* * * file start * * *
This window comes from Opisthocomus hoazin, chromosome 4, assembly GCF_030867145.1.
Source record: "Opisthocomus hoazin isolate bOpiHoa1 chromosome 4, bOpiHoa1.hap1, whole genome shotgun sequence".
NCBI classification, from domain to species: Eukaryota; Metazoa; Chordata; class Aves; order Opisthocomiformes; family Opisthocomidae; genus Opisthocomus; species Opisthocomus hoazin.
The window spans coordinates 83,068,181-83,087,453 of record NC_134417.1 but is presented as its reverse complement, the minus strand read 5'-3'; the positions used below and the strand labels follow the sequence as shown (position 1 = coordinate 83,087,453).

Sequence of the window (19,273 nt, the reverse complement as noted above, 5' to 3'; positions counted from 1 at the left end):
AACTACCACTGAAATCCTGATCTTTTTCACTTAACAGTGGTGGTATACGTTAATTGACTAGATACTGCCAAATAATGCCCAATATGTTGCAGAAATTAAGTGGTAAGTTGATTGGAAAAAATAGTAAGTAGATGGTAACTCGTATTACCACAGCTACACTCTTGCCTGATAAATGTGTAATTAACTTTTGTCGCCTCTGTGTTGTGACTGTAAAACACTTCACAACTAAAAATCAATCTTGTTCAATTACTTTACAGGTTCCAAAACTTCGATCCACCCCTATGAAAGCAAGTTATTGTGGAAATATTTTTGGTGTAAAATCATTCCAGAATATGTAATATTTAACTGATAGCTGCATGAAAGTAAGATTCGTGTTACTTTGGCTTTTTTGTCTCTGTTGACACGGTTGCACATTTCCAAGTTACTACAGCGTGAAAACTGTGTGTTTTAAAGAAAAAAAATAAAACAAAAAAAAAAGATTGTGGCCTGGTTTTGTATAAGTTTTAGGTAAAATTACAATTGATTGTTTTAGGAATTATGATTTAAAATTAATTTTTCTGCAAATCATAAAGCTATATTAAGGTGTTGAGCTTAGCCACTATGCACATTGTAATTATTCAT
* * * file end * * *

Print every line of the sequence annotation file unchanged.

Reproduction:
This window comes from Opisthocomus hoazin, chromosome 4, assembly GCF_030867145.1.
Source record: "Opisthocomus hoazin isolate bOpiHoa1 chromosome 4, bOpiHoa1.hap1, whole genome shotgun sequence".
NCBI classification, from domain to species: Eukaryota; Metazoa; Chordata; class Aves; order Opisthocomiformes; family Opisthocomidae; genus Opisthocomus; species Opisthocomus hoazin.
The window spans coordinates 83,068,181-83,087,453 of record NC_134417.1 but is presented as its reverse complement, the minus strand read 5'-3'; the positions used below and the strand labels follow the sequence as shown (position 1 = coordinate 83,087,453).

Sequence of the window (19,273 nt, the reverse complement as noted above, 5' to 3'; positions counted from 1 at the left end):
AACTACCACTGAAATCCTGATCTTTTTCACTTAACAGTGGTGGTATACGTTAATTGACTAGATACTGCCAAATAATGCCCAATATGTTGCAGAAATTAAGTGGTAAGTTGATTGGAAAAAATAGTAAGTAGATGGTAACTCGTATTACCACAGCTACACTCTTGCCTGATAAATGTGTAATTAACTTTTGTCGCCTCTGTGTTGTGACTGTAAAACACTTCACAACTAAAAATCAATCTTGTTCAATTACTTTACAGGTTCCAAAACTTCGATCCACCCCTATGAAAGCAAGTTATTGTGGAAATATTTTTGGTGTAAAATCATTCCAGAATATGTAATATTTAACTGATAGCTGCATGAAAGTAAGATTCGTGTTACTTTGGCTTTTTTGTCTCTGTTGACACGGTTGCACATTTCCAAGTTACTACAGCGTGAAAACTGTGTGTTTTAAAGAAAAAAAATAAAACAAAAAAAAAAGATTGTGGCCTGGTTTTGTATAAGTTTTAGGTAAAATTACAATTGATTGTTTTAGGAATTATGATTTAAAATTAATTTTTCTGCAAATCATAAAGCTATATTAAGGTGTTGAGCTTAGCCACTATGCACATTGTAATTATTCAT